For 15 states, where the constitutions require them to encourage and promote educational opportunities and the development of knowledge “adequate” educational opportunities for children, reformers could argue in court that those clauses do allow for the existence of school vouchers and voucher-like tax credit plans that allow private-sector firms to start their own voucher programs in exchange for tax breaks. In Illinois, for example, the state is required to finance “the system of public education”, essentially allowing for the possibility of vouchers; same in Georgia, where the state is called to provide an “adequate” education system, which can include financing public schools and offering vouchers.
School choice activists and other reformers in the rest of the nation must also mount much-needed challenges to Blaine amendments originally crafted by Know-Nothings and other religious bigots during the 19th century to prevent Catholic schools from receiving state dollars. As Dropout Nation has argued for the past two years, the laws are as bigoted (against religion) as Jim Crow laws put in place after the end of Reconstruction to deny civil liberties to black men and women; the laws also perpetuate the Zip Code Education policies that restrict families from accessing high-quality education — and thus help perpetuate the nation’s education crisis.
Reformers can actually take a page out of Judge Kelley’s book — and that of the legendary Thurgood Marshall in his successful litigation work that led to the Supreme Court’s Brown v. Board of Education ruling — by pointing to the bigoted original intents of those who crafted the amendments, then point out how those amendments are violations of other clauses in respective state constitutions. Lawyers for school choice advocates and Parent Power activists could also argue that the Blaine amendments also violate a state’s “affirmative obligation” to meet its obligation to provide adequate education.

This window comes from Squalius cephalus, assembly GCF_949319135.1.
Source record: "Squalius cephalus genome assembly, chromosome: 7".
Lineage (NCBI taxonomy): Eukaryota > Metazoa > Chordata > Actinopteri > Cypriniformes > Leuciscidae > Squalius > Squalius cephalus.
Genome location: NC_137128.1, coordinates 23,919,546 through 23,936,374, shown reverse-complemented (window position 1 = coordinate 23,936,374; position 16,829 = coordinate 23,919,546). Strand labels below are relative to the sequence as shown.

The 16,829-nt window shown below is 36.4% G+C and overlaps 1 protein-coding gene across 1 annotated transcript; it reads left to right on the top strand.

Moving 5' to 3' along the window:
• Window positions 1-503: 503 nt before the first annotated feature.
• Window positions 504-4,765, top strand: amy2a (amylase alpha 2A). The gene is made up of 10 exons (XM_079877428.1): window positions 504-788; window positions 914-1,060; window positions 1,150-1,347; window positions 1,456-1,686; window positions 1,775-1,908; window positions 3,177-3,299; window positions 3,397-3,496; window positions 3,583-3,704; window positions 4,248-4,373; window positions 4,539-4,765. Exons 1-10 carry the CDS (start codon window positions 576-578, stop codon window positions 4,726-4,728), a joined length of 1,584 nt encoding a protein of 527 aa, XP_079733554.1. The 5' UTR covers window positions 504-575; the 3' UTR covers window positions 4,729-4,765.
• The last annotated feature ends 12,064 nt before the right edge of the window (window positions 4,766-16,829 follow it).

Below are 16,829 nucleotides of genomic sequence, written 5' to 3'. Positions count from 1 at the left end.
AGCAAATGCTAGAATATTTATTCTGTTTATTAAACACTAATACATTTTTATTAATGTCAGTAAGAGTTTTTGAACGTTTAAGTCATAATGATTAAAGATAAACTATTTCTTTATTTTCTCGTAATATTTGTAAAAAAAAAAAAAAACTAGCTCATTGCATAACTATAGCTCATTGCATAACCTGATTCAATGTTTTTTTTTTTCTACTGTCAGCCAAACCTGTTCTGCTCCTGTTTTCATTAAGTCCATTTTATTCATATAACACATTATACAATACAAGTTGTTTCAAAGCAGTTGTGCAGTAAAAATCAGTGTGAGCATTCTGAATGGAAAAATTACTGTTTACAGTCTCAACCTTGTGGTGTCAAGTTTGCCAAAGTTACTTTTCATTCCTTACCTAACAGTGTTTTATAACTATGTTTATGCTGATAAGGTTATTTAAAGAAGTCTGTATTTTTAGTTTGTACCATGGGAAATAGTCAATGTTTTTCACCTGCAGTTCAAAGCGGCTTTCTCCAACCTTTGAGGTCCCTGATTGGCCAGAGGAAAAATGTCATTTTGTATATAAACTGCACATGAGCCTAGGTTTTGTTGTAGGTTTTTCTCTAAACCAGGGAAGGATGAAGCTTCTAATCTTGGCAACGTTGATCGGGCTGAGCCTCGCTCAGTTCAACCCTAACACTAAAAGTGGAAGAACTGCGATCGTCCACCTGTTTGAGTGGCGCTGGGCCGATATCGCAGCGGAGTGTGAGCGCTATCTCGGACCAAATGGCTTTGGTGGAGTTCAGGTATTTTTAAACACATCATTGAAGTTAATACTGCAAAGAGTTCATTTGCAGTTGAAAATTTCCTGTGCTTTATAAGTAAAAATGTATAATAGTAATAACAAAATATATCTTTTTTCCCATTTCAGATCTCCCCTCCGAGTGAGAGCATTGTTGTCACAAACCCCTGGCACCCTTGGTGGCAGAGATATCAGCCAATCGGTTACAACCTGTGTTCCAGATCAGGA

But as seen in Baton Rouge today, reformers can’t rely on courts alone. They must work also work to redefine education starts with states finally taking their rightful roles by fully funding education and ending the use of property taxes to fund district operations. The fact that Louisiana districts successfully argued that the voucher program would take local dollars from them because the state’s funding formula requires a local contribution points to Dropout Nation‘s contention that districts will use their dependence on local property taxes to justify their opposition to expanding any form of choice. Reform-minded governors and legislators must take steps such as that done by Indiana and California — as well as being attempted on a slightly lesser scale by Michigan Gov. Rick Snyder — and make states the primary source of school funding.
Another step is to force amendments of state constitutions to eliminate those provisions. While this was done unsuccessfully by reformers in Florida earlier this month with the effort to pass Amendment 8. But much of the problem with the effort lied with the unwillingness of school choice advocates to hit upon the ugly bigotry wrapped up in that state’s Blaine amendment (and thus appealing to the religious sensitivities of voters, most of whom are church-going). The fact that Amendment 8 supporters didn’t show how allowing school funding to be used for a wide array of educational opportunities would help both urbanandsuburban voters provide their kids with the kind of school environments they want for them likely also played a part in the proposal’s defeat. School choice activists and other reformers must learn from how reformers in Georgia successfully passed Amendment 1, which allows the state to authorize charter schools. Like the rest of the movement, they must master the political ground game, which, given the success of the school choice movement in appealing to urban and even some suburban families, shouldn’t be hard to do.
Certainly today’s ruling is disappointing. Every child, especially the Bayou State’s poorest kids, should not have to be stuck in dropout factories and failure mills that do little more than harm their futures. But this isn’t a time to bemoan a judge’s decision. It is time to take strong action, both in Baton Rouge and across the nation, to continue the much-needed overhaul of American public education.